Circus Review
 

 

Home Reviewers

 

 

 

 

 

Acrobat present Rounhouse Circus Fest
 
Propaganda

with: Jo Ann Lancaster, Simon Yates, Grover Lancaster - Cole & Fidel Lancaster- Cole

 

Technicians: Ryan Taplin, Scott Grayland

 

Musical Direction: Tim Barrass

 

Roundhouse

13 - 16 MAY 2010

 

 

 


 

 

A review by James Buxton for EXTRA! EXTRA!

Propaganda is a circus show devised by an Australian family, Jo Ann Lancaster, her partner Simon Yates and their two sons, Grover (10) and Fidel (6) who play the keyboard and drum. Propaganda is a spectacle unlike your average circus, as it features no clowns, no lion tamers and no juggling midgets, rather using impressive acrobatics and fearless stunts to mock the consumerism of Western society.  At the same time it manages to be a truly heart warming affair; as it is a show created by a family; the presence of their children creates an intimate and relaxed atmosphere that retains a touching homeliness despite the dazzling and at times dangerous stunts.

Inside the giant drum that is Camden's Roundhouse, lies a simple stage with a pole at its centre; ropes tied from its top reach to the sides of the stage and the audience sit in stadium style tiers surrounding the action. The dark set is lit by one sharp light that sits on the stage creating shadows of the two acrobats on the back wall while their sons sit in the darkness on the side of the stage playing their instruments in time to their parents’ elegant acrobatics, while a technician helps them keep their cues.

Megaphones stand at the corners of the stage and at its centre. On a few occasions they are used to play a voice giving orders which Yates mimes along to, wagging his finger like he's telling you off while standing on a soapbox. One megaphone is even attached to a remote controlled car which revolves round the bottom of the pole jeering insults like “get a car” as Staples does a series of mesmerizing stunts on a racing bicycle, such as pulling off a handstand on the handlebars. This is topped off when Lancaster joins him on the bike, standing on bars at the axle of the wheels and leaning out while Yates manages to hold her with one hand whilst continuing to cycle the bike at 45 degrees.

The recorded music is an atmospheric mix of strange low-fi electronic droning and scraping noises, which infuse the show with a dark, ominous atmosphere, while distorted circus music and sped up accordion sounds create the effect of a rusty carousel. When Yates shimmies up the pole upside down using only his hands, a record being scratched is cued in time with every shuffle adding a humorous touch. In one bizarre scene, Lancaster stands topless with a bunny rabbit’s hat on and plays two strings on the bass guitar, building the tension as Yates somersaults backwards, catching his feet on a cradle of rope behind him, which he hangs upside down from.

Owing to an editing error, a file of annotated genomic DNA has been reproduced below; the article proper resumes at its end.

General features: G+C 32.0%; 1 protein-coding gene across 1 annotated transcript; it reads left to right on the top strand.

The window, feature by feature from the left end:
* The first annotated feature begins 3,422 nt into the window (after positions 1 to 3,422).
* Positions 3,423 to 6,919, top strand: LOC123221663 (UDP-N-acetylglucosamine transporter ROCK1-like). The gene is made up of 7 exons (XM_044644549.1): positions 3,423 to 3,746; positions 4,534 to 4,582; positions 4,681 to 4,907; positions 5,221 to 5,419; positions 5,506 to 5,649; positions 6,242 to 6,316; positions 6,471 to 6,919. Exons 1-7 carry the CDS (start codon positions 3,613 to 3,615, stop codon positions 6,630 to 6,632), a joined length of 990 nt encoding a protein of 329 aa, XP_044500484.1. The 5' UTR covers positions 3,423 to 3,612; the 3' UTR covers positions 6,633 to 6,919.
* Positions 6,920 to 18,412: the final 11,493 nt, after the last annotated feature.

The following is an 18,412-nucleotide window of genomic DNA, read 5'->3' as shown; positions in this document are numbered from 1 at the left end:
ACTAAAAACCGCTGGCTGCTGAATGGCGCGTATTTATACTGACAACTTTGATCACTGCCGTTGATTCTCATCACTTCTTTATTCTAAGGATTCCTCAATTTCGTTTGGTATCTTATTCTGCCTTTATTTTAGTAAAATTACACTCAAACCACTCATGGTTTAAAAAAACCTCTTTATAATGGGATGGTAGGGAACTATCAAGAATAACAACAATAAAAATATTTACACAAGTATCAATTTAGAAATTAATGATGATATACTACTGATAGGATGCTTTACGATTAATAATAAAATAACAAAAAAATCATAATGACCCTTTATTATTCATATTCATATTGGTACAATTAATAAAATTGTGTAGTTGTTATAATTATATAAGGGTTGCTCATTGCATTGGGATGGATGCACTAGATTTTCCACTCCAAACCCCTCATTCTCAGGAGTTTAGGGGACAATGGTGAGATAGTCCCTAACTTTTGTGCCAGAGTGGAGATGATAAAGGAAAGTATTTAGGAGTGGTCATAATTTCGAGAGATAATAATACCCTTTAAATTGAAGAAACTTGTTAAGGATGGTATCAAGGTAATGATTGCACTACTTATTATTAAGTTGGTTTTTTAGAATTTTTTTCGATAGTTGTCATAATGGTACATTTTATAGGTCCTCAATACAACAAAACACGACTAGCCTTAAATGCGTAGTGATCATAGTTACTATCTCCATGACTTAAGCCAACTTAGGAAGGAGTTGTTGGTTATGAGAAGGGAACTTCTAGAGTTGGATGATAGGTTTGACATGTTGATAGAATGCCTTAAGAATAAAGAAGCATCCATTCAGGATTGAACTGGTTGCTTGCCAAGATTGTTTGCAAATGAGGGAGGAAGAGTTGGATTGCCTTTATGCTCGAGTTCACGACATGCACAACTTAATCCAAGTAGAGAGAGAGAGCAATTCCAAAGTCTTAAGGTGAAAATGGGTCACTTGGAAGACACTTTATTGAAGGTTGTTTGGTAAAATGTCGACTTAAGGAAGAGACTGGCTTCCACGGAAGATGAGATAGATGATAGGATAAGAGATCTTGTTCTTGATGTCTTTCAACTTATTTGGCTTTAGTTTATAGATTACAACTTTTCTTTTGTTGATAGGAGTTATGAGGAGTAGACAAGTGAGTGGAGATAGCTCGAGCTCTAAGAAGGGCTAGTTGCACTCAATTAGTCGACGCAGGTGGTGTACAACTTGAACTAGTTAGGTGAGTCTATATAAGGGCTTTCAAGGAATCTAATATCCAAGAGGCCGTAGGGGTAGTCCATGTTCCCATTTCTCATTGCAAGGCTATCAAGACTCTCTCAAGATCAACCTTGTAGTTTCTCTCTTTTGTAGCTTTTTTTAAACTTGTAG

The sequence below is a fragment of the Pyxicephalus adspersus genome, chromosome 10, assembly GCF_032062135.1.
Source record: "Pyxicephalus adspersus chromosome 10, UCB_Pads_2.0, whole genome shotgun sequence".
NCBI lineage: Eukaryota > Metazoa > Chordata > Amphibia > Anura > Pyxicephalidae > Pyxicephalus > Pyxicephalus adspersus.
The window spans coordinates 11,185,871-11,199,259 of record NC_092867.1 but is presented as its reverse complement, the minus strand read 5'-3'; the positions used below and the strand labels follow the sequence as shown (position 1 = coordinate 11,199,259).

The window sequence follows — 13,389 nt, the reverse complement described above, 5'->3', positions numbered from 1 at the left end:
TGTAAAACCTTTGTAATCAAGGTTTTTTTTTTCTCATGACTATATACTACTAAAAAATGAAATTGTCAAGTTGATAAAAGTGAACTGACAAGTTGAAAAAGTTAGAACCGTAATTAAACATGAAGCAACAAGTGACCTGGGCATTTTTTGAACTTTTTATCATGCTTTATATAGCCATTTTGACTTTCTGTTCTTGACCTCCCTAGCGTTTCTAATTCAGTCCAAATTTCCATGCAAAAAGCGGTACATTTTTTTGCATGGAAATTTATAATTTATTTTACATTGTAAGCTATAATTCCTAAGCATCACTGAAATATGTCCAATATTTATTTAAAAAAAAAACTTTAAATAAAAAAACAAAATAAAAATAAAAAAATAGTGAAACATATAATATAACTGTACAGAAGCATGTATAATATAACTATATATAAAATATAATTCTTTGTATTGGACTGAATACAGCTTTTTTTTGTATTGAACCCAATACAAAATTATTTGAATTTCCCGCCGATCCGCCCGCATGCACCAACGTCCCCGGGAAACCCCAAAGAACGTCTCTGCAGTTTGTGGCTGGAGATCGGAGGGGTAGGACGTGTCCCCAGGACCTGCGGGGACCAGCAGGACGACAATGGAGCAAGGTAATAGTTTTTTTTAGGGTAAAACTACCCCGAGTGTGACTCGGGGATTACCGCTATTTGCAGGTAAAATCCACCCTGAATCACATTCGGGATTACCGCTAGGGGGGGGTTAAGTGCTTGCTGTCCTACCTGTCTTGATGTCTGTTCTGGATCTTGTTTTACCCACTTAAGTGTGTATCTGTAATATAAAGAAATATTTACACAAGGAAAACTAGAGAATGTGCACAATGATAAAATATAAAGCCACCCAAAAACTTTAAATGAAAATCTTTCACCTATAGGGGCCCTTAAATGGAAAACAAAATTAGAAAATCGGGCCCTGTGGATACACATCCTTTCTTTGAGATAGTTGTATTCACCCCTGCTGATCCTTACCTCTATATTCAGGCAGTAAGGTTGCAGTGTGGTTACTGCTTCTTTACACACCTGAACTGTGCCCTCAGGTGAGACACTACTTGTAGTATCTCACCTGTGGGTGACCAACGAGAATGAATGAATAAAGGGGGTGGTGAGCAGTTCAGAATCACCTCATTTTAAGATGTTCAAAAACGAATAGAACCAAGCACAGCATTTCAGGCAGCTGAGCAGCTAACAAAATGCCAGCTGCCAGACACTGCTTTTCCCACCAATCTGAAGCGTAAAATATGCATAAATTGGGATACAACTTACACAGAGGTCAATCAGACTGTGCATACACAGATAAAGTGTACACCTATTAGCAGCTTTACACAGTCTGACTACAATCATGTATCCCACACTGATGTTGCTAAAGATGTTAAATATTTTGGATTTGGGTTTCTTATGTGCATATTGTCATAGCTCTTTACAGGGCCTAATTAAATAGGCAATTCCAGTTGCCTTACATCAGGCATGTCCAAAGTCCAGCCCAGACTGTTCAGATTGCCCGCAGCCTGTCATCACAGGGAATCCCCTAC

Propaganda really succeeds in combining a social message with humour in a variety of inventive and imaginative ways. Yates at one point pretends to be asleep on a sagging tightrope as if it were a hammock while his son plays a lullaby. He gets up and sleep walks to the end of the rope where his wife hands him orange juice, then cereal and then milk which he ludicrously manages to pour all over himself as his arms flail in all directions  as he attempts to keep his balance, walking back and  forth along the narrow rope. He even manages to put a pair of trousers on, shirt, tie and blazer as if preparing for work and just when you thought he would have to get off the rope, his wife hands him a briefcase that another rope unwinds from which he follows along the ground when he gets off the tightrope. The stunt manages to combine the slapstick comedy of a clown with the great technical skill of an acrobat. By interpreting the proverb “the tightrope of life” literally, the stunt allows us to see the ridiculous nature of the pressure of conformism as we try and maintain a semblance of balance in the face of the absurdity of existence.